Janine Jackson: The Frank LaMere Native American Presidential Forum in Sioux City, Iowa, was a long-overdue spotlight on Native American communities and concerns, and was attended by top-tier candidates. So what happens now? What sort of questions should we (and journalists) be asking to distinguish between candidates’ talk and their walk on issues of importance for indigenous communities?
The historic forum was moderated by our next guest. Mark Trahant is a veteran journalist and journalism professor; former president of the Native American Journalists Association, he is now editor of Indian Country Today. He joins us now by phone from Arizona. Welcome back to CounterSpin, Mark Trahant.
Mark Trahant: Thank you. Glad to be here.
JJ: I don’t usually ask this kind of question, but: As a journalist, as a Native American, as a political person, what was it like to be part of this path-breaking event?
MT: It’s really an understatement to say it was historic. Twelve years ago, I was also moderator of a forum that was held in California. And that one, they couldn’t get any of the top-tier candidates. And it was a great conversation, and it raised some interesting issues. But this one, you know that there’s a good chance that some of these candidates will eventually be in the next administration; some might be continuing their work in Congress. The opportunity to really make change was very evident.
And no matter what happens, all of the candidates came away with a new appreciation of the complexity and the depth of some of the issues involving American Indians and Alaska Natives. The idea that treaties are still relevant, and that there needs to be a policy in the United States, not only for recognizing what treaties it’s committed to, but making sure that the funding mechanism and other ways of fulfilling that obligation takes place.
JJ: I know that many things were in evidence that may have been new to some audiences, and before we move on, I just wanted to ask you: Who was Frank LaMere?
MT: Frank LaMere was—they call him a Native American activist, but he was, actually, the folks that put together the conference have a better description of him as a civil rights leader. One of the things, he was a longtime member of the Democratic National Committee, so very involved in politics. He was actually at the first forum they called Prez on the Rez 12 years ago, and was very much a participant in that. He also worked really hard to eliminate alcohol sales in Whiteclay, Nebraska, on the border of the Pine Ridge Reservation, and being able to control alcohol sales there, and was very effective in that fight. He actually won it.
JJ: Well, okay, it’s not like it was a decision made from on high suddenly to pay attention to Indian issues. A lot of work, a lot of smart and dogged organizing by groups like Four Directions, for example, has gone into elevating Native Americans into national political discourse, hasn’t it?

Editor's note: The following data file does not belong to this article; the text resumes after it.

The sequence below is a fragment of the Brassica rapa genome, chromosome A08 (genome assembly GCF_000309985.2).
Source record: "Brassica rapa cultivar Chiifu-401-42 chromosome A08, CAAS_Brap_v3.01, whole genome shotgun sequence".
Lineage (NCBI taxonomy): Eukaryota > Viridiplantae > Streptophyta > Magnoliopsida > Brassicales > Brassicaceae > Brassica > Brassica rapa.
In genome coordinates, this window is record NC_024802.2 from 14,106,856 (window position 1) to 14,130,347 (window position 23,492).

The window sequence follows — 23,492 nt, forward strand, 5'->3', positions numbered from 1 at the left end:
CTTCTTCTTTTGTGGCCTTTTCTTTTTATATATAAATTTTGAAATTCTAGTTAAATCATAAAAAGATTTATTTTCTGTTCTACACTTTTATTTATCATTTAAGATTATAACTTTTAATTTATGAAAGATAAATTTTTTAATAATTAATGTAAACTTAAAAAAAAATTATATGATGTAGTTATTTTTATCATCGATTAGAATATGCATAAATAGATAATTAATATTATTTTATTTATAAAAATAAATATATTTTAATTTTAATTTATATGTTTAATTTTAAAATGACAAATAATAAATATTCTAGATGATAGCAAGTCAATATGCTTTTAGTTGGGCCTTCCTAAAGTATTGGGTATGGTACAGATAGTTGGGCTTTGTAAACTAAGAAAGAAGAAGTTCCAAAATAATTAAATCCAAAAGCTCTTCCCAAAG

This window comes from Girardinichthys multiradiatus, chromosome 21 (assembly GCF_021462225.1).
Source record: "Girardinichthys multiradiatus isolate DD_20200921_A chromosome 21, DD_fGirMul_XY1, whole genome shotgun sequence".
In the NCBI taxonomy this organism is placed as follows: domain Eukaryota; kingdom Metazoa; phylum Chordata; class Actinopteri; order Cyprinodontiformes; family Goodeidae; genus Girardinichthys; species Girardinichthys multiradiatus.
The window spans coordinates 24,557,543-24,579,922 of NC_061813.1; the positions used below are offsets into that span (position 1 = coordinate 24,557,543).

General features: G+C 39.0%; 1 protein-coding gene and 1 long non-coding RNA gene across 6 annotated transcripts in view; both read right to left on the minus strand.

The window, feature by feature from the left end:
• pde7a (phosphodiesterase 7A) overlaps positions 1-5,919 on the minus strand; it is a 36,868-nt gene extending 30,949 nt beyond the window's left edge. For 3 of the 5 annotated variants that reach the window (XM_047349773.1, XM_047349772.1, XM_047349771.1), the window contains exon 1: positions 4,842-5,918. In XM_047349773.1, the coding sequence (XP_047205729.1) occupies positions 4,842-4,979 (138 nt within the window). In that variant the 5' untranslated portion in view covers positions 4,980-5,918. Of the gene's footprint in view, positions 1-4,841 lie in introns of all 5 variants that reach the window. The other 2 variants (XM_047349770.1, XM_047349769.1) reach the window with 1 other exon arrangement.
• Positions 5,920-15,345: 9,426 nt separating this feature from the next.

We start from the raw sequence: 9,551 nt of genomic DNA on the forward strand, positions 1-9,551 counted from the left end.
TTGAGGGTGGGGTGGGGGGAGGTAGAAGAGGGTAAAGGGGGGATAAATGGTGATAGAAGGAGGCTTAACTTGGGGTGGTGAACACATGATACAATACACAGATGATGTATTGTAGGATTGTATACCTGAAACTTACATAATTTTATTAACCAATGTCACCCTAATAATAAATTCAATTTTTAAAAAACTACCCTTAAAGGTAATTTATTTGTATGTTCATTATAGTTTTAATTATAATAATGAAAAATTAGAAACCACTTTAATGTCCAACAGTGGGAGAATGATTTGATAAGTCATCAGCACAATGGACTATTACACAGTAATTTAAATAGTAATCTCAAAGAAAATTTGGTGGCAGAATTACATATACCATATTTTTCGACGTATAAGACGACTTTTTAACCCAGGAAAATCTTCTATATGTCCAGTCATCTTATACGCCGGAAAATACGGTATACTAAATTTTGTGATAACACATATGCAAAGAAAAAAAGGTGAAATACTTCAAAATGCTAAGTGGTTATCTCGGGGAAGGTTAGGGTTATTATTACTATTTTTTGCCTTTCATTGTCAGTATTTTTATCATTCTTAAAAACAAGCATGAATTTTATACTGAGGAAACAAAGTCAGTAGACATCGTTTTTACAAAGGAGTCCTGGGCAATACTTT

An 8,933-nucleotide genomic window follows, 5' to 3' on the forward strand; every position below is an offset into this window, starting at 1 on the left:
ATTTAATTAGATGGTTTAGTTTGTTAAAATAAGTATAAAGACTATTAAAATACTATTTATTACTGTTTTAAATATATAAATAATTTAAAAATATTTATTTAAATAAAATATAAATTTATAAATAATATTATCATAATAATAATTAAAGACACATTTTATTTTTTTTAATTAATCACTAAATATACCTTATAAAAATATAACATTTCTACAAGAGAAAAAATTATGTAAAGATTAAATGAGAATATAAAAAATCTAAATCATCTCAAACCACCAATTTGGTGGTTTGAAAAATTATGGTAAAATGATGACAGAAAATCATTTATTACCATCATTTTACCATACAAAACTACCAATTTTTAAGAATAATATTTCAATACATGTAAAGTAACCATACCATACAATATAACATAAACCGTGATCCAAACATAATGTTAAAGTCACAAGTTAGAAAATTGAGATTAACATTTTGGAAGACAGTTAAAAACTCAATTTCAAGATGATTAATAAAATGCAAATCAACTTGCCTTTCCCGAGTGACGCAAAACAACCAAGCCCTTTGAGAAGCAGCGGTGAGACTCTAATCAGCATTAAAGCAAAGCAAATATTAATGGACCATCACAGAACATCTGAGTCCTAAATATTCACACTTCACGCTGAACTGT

MT: It really has. I think part of it was really hard work by Four Directions. When they first called and said, “Would you moderate this debate?” it was an easy “Yes,” because I didn’t think it would happen! I was way wrong.
But not only that, but I think the last election really set the stage for this, because you have the first two Native American women in Congress. And across the country, people could see that, you know what, there are some votes here. And Montana Gov. Steve Bullock, one of the candidates, points out Indian Country tends to vote as a bloc. And he was saying in his races, in Montana, he’d gone to these communities, and suddenly it’d be 100 to one, 200 to one. And he said, when you’re behind, you make up a lot of ground real quickly with that kind of one-way vote.
JJ: Well, yeah, when we talked to you last May, you said it felt like a very exciting year, and you certainly were not wrong. And I was going to ask you, on just that point, because I’m not used to hearing about Native Americans and “political clout” in the same news article, and I’m even reading about Native communities being a “decisive” voting bloc. It sounds like you share that sense of, not just importance, but of heightened engagement among the community.
MT: I think so. Like a lot of minority communities, the Native American voter tends to disappear during off-cycle elections, and has some real strength during presidential elections. Two years ago, they turned that around, and there was record-breaking turnout. And I think they’re only going to build on that going forward.
Two really critical states that I think will be in play because of the Native vote are here in Arizona, which is always a purple state, and Wisconsin. Both of those states have a significant Native vote. And if it’s motivated and turns out, that could really be the difference for one of the candidates.
JJ: Big media seem less interested in non-debate-style forums, but you can learn a lot of things, starting with who shows up. Biden and O’Rourke declined to attend in Sioux City; you can argue what that means, but it means. Beyond that, what can we say at this point about various candidates’ actual policy ideas with regard to Native Americans?
MT: Let me get the first part of your statement first, because I think it’s really interesting. The national media that did come was really focused on Elizabeth Warren, and that’s about it.
JJ: Yeah, yeah.
MT: And it was interesting how quickly they came and went. And Senator Sanders had a much bigger connection with the audience, but most of the media was gone at that point.
MT: One of the other interesting things is with this last election, Congress now has a little over 0.75% representation of Native Americans, really tiny, but that’s twice as much as the news media.
MT: And it really showed, the lack of understanding about some of these issues. One of my reporters wrote a column on not wanting to educate every reporter on Indian 101. So she put it in the column, so that people could see it for themselves, that she could refer them to.
JJ: I have to say—you know, a candidate, Amy Klobuchar, talked about “government-to-government” negotiations with Indian nations; another candidate talked about giving the Black Hills back to the Sioux. I don’t know how the Washington Post and the New York Times could come out of that and still headline, “Elizabeth Warren and DNA and Blah, Blah, Blah.” Though the Times has had a couple of op-eds from Sarah Vowell that have gone a bit deeper. But, yeah, I was disappointed to see that recycling this Elizabeth Warren business seemed to be the takeaway for national media.